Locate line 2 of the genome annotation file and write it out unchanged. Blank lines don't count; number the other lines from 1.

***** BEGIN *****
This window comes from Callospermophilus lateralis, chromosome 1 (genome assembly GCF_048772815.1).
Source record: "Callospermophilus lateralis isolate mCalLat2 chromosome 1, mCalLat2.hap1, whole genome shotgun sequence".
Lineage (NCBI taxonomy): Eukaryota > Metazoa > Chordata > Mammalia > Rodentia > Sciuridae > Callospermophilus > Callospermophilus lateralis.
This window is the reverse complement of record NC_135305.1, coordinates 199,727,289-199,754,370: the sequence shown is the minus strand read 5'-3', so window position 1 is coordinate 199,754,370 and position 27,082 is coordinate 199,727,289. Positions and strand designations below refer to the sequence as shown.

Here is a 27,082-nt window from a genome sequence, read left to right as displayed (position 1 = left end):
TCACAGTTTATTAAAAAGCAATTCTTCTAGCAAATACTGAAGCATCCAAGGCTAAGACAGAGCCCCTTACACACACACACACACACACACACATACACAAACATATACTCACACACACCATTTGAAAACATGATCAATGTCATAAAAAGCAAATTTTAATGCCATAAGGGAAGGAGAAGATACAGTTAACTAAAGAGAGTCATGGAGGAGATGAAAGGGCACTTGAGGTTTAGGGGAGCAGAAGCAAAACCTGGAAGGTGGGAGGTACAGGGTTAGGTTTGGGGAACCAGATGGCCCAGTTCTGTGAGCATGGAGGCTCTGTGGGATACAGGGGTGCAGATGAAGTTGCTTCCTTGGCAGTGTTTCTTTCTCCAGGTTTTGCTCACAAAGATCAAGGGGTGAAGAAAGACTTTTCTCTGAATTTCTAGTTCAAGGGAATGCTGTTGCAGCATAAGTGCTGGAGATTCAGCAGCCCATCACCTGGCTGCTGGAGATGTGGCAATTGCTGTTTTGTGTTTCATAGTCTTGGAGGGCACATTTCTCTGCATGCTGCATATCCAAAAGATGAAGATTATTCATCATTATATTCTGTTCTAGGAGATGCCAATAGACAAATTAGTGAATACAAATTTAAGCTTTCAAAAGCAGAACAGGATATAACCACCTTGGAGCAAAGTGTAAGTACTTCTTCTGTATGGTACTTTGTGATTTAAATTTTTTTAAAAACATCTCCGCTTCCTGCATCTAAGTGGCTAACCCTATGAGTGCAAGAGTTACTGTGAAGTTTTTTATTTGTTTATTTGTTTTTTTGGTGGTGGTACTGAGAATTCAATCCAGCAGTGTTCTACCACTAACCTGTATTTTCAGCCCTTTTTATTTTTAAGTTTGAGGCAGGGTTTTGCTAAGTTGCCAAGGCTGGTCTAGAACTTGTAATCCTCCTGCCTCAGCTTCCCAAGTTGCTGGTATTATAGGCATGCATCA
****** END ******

Source record: "Callospermophilus lateralis isolate mCalLat2 chromosome 1, mCalLat2.hap1, whole genome shotgun sequence".